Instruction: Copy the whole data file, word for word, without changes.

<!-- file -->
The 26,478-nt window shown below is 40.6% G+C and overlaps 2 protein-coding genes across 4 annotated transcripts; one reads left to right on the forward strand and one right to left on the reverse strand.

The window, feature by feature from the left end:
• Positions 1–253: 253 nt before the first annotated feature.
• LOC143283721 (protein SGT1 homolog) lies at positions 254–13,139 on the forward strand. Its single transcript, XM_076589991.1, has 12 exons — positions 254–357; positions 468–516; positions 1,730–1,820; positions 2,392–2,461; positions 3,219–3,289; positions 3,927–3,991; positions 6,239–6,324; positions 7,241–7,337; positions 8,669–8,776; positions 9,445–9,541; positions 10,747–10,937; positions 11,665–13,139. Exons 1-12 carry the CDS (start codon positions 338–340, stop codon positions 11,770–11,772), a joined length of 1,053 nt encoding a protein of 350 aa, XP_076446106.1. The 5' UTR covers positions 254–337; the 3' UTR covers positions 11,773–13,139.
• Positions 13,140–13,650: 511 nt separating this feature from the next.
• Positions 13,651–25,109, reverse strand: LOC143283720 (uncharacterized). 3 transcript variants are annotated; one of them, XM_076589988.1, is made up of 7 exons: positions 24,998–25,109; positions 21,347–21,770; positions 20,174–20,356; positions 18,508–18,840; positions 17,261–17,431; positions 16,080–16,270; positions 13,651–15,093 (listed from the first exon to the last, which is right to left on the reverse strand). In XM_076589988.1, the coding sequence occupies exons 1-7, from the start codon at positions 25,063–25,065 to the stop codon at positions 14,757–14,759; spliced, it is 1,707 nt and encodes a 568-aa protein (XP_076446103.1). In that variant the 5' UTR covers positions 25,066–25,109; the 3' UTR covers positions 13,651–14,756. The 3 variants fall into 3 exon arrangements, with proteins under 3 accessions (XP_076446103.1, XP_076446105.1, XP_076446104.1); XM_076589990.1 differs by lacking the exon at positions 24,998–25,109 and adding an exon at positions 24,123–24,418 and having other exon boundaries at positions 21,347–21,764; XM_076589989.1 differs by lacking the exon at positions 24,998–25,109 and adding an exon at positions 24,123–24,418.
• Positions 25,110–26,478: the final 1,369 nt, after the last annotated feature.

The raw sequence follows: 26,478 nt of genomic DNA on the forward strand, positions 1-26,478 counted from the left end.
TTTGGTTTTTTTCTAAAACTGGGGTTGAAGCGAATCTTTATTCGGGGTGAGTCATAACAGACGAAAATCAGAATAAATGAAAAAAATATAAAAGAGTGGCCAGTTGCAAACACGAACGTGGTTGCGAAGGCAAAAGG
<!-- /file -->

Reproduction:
The 26,478-nt window shown below is 40.6% G+C and overlaps 2 protein-coding genes across 4 annotated transcripts; one reads left to right on the forward strand and one right to left on the reverse strand.

The window, feature by feature from the left end:
• Positions 1–253: 253 nt before the first annotated feature.
• LOC143283721 (protein SGT1 homolog) lies at positions 254–13,139 on the forward strand. Its single transcript, XM_076589991.1, has 12 exons — positions 254–357; positions 468–516; positions 1,730–1,820; positions 2,392–2,461; positions 3,219–3,289; positions 3,927–3,991; positions 6,239–6,324; positions 7,241–7,337; positions 8,669–8,776; positions 9,445–9,541; positions 10,747–10,937; positions 11,665–13,139. Exons 1-12 carry the CDS (start codon positions 338–340, stop codon positions 11,770–11,772), a joined length of 1,053 nt encoding a protein of 350 aa, XP_076446106.1. The 5' UTR covers positions 254–337; the 3' UTR covers positions 11,773–13,139.
• Positions 13,140–13,650: 511 nt separating this feature from the next.
• Positions 13,651–25,109, reverse strand: LOC143283720 (uncharacterized). 3 transcript variants are annotated; one of them, XM_076589988.1, is made up of 7 exons: positions 24,998–25,109; positions 21,347–21,770; positions 20,174–20,356; positions 18,508–18,840; positions 17,261–17,431; positions 16,080–16,270; positions 13,651–15,093 (listed from the first exon to the last, which is right to left on the reverse strand). In XM_076589988.1, the coding sequence occupies exons 1-7, from the start codon at positions 25,063–25,065 to the stop codon at positions 14,757–14,759; spliced, it is 1,707 nt and encodes a 568-aa protein (XP_076446103.1). In that variant the 5' UTR covers positions 25,066–25,109; the 3' UTR covers positions 13,651–14,756. The 3 variants fall into 3 exon arrangements, with proteins under 3 accessions (XP_076446103.1, XP_076446105.1, XP_076446104.1); XM_076589990.1 differs by lacking the exon at positions 24,998–25,109 and adding an exon at positions 24,123–24,418 and having other exon boundaries at positions 21,347–21,764; XM_076589989.1 differs by lacking the exon at positions 24,998–25,109 and adding an exon at positions 24,123–24,418.
• Positions 25,110–26,478: the final 1,369 nt, after the last annotated feature.

The raw sequence follows: 26,478 nt of genomic DNA on the forward strand, positions 1-26,478 counted from the left end.
TTTGGTTTTTTTCTAAAACTGGGGTTGAAGCGAATCTTTATTCGGGGTGAGTCATAACAGACGAAAATCAGAATAAATGAAAAAAATATAAAAGAGTGGCCAGTTGCAAACACGAACGTGGTTGCGAAGGCAAAAGG